Image: Divergent 3D’s Blade Supercar, made with 3D printing technology
The potential implications for 3D printing in terms of the environment are still not fully known, according to a special issue of Yale’s Journal of Industrial Ecology. But despite uncertainties, the technology is expected to continue disrupting industry.
3D printing – technically named additive manufacturing – is used primarily in industry and has been seen as a path to more sustainable manufacturing. But it may be too early to label it as such, says Reid Lifset, editor-in-chief of the publication and co-author of the lead editorial in the special issue. “We need to know much more about the material footprints, energy consumption in production, process emissions, and especially the linkages and alignments between the various stages in the production process,” he wrote.
The process of 3D printing has been said to be more environmentally friendly than conventional manufacturing because of its ability to be produced locally rather than having to be shipped long distances, and because of its potential for zero-waste manufacturing. But according to the special report, the environmental impact depends greatly on the configuration of the machinery and the materials used.
Still Heralded as the Future…
But though the full implications of the environmental impacts of 3D printing versus traditional manufacturing may not yet be clear, it is hard to argue against the fact that the technology will continue to disrupt certain industries, including automotive.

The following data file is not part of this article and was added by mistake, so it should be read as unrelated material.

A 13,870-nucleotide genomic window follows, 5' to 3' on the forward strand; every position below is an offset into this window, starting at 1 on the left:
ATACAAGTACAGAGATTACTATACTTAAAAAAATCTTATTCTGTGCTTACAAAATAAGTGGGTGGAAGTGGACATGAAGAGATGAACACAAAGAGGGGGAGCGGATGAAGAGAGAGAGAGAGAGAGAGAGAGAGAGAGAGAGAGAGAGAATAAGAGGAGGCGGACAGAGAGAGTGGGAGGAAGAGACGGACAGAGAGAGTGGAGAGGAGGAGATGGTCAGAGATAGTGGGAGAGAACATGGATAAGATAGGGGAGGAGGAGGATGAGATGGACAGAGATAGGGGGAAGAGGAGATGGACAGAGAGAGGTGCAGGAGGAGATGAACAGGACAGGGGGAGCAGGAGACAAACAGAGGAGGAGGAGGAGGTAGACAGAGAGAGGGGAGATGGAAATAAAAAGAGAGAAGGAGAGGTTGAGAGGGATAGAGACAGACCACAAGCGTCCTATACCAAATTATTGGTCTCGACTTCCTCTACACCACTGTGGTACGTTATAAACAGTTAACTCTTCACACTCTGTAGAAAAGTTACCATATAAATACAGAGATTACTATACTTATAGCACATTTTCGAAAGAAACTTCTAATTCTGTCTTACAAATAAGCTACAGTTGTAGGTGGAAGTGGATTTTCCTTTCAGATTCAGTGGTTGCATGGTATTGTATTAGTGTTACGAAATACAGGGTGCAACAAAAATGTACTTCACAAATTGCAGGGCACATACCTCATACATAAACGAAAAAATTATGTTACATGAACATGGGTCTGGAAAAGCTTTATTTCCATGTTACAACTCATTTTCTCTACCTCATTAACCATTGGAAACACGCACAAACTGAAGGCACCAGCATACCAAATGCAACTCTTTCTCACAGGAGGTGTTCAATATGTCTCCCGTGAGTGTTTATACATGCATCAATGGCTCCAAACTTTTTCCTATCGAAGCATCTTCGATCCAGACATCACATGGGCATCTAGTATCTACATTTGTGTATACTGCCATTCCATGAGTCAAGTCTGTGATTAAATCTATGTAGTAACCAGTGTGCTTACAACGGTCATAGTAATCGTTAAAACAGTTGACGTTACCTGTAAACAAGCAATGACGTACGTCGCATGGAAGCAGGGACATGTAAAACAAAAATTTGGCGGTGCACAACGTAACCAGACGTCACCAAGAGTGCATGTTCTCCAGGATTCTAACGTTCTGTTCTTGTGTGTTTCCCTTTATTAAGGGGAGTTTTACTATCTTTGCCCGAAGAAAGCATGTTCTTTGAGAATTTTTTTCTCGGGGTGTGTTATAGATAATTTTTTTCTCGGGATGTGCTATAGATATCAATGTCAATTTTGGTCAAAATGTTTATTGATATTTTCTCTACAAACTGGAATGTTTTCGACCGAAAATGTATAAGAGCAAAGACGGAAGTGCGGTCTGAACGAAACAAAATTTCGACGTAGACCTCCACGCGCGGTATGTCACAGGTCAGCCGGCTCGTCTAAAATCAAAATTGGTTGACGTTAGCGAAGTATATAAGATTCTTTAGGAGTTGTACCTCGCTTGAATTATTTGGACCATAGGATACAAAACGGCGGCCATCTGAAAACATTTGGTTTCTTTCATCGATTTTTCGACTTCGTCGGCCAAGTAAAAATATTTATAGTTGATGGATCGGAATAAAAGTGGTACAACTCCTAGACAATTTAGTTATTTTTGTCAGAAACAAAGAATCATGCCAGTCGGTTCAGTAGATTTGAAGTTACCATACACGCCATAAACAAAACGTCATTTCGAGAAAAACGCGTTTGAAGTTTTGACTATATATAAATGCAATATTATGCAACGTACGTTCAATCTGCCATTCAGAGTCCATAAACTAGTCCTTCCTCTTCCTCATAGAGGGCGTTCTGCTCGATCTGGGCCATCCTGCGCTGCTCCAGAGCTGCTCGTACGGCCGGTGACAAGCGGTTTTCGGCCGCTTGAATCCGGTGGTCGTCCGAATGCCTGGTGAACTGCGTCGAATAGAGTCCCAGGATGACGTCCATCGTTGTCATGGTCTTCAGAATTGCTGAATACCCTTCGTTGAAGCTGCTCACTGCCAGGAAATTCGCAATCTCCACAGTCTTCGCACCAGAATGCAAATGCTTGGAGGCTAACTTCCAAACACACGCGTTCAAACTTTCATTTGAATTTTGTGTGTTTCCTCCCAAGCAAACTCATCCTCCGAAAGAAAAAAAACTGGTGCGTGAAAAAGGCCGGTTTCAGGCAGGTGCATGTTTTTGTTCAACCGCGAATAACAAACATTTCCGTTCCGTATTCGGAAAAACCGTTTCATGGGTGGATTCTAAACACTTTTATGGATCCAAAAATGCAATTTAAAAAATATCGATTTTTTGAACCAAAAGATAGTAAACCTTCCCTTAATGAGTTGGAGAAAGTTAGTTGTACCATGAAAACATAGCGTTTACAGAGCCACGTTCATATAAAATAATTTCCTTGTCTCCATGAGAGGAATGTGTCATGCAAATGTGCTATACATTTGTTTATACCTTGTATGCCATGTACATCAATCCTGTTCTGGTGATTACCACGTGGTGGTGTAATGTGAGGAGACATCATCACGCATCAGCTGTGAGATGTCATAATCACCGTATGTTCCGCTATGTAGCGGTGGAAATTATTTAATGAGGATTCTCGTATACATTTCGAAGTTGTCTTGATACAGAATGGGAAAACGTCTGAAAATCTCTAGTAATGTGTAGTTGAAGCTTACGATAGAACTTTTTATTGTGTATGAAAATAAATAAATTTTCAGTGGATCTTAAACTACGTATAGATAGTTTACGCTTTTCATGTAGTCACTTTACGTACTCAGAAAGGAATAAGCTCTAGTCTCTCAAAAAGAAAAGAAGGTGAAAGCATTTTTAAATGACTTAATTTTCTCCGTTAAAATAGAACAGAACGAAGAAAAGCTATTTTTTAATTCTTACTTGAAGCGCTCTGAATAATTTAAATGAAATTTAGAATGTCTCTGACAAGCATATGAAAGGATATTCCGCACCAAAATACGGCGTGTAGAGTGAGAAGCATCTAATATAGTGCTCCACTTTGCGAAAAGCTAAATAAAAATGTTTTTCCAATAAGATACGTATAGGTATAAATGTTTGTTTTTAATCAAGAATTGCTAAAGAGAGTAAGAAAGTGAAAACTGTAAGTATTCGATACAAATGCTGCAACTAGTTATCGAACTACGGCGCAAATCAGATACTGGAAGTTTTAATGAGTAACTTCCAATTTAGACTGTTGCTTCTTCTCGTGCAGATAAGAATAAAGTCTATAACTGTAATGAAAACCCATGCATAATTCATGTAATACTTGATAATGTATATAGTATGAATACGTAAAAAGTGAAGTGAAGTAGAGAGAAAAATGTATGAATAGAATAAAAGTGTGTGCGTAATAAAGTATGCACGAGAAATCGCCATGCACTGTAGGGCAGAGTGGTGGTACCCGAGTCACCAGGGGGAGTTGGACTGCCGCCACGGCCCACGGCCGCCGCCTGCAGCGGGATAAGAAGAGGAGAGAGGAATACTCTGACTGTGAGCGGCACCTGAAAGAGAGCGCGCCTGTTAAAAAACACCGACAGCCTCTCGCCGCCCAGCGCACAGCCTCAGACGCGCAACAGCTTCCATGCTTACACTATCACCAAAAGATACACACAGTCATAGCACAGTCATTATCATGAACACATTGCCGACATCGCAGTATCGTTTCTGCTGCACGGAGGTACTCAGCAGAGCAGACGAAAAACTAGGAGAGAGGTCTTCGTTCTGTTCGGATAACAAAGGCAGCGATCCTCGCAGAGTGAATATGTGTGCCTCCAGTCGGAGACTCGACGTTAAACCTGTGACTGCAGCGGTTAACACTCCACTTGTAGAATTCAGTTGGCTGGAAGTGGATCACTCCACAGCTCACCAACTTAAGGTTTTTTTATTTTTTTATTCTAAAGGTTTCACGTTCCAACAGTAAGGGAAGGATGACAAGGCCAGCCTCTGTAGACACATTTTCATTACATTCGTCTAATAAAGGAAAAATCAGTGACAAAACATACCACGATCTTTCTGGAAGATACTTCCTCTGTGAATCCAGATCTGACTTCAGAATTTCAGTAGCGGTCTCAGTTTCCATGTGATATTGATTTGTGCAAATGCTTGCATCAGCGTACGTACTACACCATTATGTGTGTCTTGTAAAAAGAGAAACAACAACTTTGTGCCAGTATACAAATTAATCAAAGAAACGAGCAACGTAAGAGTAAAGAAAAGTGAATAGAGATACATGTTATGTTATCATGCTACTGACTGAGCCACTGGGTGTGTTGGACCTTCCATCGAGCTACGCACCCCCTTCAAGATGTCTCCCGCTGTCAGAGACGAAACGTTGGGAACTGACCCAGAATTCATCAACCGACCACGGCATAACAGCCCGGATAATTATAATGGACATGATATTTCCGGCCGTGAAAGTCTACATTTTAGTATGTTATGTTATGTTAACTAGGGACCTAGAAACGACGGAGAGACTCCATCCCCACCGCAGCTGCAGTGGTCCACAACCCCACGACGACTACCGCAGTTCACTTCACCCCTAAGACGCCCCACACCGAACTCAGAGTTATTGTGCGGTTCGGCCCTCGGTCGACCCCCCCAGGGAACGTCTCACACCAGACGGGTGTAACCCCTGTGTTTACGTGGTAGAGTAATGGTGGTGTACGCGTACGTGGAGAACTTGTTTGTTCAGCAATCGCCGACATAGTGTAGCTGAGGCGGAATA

A startup called Divergent 3D, for example, is building vehicles using new digital technologies like 3D metal printing, which Forbes calls “less expensive than traditional manufacturing methods and better for the environment.” The company itself claims its 3D print automotive manufacturing platform “radically reduces materials, energy, and cost.”
Divergent 3D is partnering with France’s Groupe PSA – maker of Peugeot and Citroen vehicles – on development projects in the automotive sector. In the future, instead of mega factories building cars in single locations, networks of small urban factories using 3D technologies will build low-cost vehicles in “small and highly customizable batches,” predicts Kevin Czinger, the entrepreneur at the helm of the startup.
Using 3D printed metal joints in a car’s chassis – which connect using a high-strength adhesive rather than being welded – results in a strong but lightweight underbody, leading to reduced fuel requirements, among other savings. In fact, a study conducted last year by Divergent 3D on behalf of PSA indicated that using its technology to develop a popular SUV would reduce development time by a year, vehicle weight by 50%, and parts required by 75%, the Forbes article said.